Brands Put a Spotlight On Mental Health In India

According to a WHO report, more than 14 per cent of people in India have mental health problems

By Chitrakshi Bhutani


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There is no denying the fact that many of us live in denial. We have a tendency to downplay the unpleasant aspects of life, such as rift with a friend, toxic relationships, unhealthy workplace environments, and whatnot?

For instance, denial with a friend could mean avoiding disagreement; denial with a spouse is performed to overlook flaws or to make a relationship work; and denial with a supervisor is done to steer clear of issues that could jeopardize financial stability. The overproduction of truth is itself consuming and self-denial is often chosen as a coping mechanism. Denial as a 'coping' strategy is not at all bad; however, denial on a regular basis is synonymous with weak personal powers when faced with a situation. Nobody likes letting go of that reassuring impression that "everything is okay," especially when they are aware that it is not.

Taking cues from the denial 'tendency' of Indians, cosmetic retailer, Maybelline India bravely asks people to "Raise your hand if you are pretending to be okay in front of friends and family". In its ad campaign, "Maybelline Brave Together", the cosmetics maker is not selling beauty products; rather creating awareness to de-stigmatize mental health issues facing the population of India.

According to a WHO report, more than 14 per cent of people in India have mental health problems. The numbers are alarming. According to projections, there is a strong positive correlation between the population's growing number of mental health issues and the slowdown in India's economic growth. In addition, the stigma attached to the disorder goes hand in hand with the rising number of problems with mental wellbeing. That said, people become reluctant to ask for help and refrain from consulting in psychiatric wards, which in turn forces them to suffer in isolation.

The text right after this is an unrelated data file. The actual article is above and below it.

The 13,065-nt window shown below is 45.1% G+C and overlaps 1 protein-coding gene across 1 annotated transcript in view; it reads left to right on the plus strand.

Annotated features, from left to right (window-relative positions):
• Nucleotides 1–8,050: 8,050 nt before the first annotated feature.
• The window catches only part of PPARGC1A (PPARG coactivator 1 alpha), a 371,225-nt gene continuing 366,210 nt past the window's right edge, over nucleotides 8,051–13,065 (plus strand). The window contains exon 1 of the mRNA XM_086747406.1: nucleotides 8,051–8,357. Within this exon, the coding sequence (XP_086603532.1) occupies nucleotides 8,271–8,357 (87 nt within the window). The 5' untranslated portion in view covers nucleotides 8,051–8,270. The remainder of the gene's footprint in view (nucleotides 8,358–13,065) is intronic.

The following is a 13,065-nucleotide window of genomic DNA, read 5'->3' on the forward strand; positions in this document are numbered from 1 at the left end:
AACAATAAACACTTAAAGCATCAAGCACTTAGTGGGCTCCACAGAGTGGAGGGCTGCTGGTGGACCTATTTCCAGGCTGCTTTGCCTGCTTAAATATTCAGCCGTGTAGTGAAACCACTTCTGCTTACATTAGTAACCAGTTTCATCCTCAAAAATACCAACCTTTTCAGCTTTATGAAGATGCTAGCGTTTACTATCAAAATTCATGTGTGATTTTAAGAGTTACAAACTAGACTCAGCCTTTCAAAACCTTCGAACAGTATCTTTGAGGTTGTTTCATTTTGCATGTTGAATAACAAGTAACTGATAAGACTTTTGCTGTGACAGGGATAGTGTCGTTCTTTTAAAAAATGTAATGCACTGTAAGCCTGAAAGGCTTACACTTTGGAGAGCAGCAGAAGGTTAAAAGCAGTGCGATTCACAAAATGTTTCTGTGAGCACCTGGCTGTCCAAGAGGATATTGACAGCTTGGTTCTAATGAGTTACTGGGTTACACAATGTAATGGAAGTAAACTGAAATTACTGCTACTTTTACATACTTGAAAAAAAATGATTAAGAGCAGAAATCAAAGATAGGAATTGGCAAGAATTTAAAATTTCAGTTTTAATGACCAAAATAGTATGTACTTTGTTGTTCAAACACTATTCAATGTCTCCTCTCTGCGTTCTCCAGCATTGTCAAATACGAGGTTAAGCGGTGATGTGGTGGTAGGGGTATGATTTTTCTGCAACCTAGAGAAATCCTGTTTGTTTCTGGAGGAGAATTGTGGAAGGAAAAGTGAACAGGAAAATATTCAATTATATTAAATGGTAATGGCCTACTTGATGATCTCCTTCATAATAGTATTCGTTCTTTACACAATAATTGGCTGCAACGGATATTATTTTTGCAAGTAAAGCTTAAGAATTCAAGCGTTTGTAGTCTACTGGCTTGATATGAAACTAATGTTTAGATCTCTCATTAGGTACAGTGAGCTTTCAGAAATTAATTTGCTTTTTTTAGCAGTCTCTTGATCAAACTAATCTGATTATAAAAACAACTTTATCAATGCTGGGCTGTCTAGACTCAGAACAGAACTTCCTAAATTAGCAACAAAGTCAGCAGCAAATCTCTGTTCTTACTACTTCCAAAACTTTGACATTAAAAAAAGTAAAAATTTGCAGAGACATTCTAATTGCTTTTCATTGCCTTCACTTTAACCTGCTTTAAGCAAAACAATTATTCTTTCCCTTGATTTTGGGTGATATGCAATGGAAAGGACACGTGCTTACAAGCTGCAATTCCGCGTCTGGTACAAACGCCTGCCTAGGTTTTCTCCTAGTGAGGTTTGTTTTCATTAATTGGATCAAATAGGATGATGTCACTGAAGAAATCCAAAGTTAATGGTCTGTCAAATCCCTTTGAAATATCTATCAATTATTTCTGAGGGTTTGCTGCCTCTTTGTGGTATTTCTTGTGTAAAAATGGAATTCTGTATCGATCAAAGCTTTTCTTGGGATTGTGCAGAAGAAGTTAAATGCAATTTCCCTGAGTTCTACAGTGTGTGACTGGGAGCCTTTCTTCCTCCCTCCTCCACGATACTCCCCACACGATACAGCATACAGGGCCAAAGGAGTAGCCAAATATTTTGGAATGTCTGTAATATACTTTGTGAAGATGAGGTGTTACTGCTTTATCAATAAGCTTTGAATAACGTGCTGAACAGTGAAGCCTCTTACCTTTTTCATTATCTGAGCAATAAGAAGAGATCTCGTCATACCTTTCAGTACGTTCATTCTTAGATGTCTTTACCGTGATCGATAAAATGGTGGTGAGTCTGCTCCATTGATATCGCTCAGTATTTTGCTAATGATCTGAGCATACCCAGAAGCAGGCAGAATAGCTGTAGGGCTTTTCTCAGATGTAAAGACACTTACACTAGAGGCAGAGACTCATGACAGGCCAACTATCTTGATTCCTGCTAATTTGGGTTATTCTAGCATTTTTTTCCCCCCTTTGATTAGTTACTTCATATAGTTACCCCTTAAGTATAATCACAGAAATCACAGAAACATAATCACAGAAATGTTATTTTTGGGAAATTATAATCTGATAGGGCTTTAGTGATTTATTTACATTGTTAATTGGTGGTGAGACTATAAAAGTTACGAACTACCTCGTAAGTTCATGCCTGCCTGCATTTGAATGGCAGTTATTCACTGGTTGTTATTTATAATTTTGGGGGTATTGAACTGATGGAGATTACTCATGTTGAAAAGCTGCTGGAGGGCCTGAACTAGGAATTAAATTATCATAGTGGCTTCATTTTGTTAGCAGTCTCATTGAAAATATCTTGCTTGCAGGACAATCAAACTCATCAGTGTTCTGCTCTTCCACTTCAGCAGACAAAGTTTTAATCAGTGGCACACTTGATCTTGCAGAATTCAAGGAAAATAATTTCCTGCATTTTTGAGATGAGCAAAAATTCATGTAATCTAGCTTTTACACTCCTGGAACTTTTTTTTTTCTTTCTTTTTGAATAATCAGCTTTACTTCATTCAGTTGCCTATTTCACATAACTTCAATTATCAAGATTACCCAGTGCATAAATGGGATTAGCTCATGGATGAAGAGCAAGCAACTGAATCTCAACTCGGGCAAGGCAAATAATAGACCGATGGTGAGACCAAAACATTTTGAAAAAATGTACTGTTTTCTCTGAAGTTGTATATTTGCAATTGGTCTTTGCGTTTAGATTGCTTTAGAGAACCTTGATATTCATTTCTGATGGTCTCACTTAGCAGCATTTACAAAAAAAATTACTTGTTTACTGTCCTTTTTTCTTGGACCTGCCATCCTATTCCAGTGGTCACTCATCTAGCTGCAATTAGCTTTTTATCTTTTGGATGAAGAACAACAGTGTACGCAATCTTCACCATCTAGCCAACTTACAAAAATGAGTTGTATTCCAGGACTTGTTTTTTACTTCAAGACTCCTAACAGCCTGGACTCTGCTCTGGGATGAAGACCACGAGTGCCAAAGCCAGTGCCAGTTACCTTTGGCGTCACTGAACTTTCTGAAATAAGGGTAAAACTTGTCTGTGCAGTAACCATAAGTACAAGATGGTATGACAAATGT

A study by the National Institute of Mental Health and Neurosciences (NIMHANS) found that despite being ill for more than a year, approximately 80% of the population is prevented from seeking treatment or counseling because of the stigma associated with mental health. The fear of judgement, image distortion, and lack of support are the antecedents of not consulting a medical practitioner.

In order to combat mental health stigma in India, a host of brands provide healing services through specially curated mobile apps. Take for example, Headspace, an app-based solution to practice mindfulness through meditation, sleep exercises, on-demand psychiatric counseling sessions and therapies. Tele-consultation through mobile apps is gaining traction among doctors and patients for reasons other than 'stigma'. ITC brand Fiama's recent initiative 'Feel Good with Fiama' is taking mental health conversations forward via virtual clinics with access to sessions, therapies, advice on mental health from top-notch professionals at a nominal price, claims the manufacturer of noodles, biscuits, and cigarettes.

Virtual clinics are a 'safe haven' for people vying for 'accessibility' and 'affordability'. A report by Deloitte, India states that mental health spending is prioritized far less than physical health investment. It is quite evident from the insurance spending of Indians. That said, brands like Future Generali Insurance urges Indians to recognize early signs of mental illnesses through a thought provoking campaign called #HealthInsideOut. The insurance seller very sophisticatedly presents "Future Generali Health Total" that covers mental health "too" along with physical health insurance.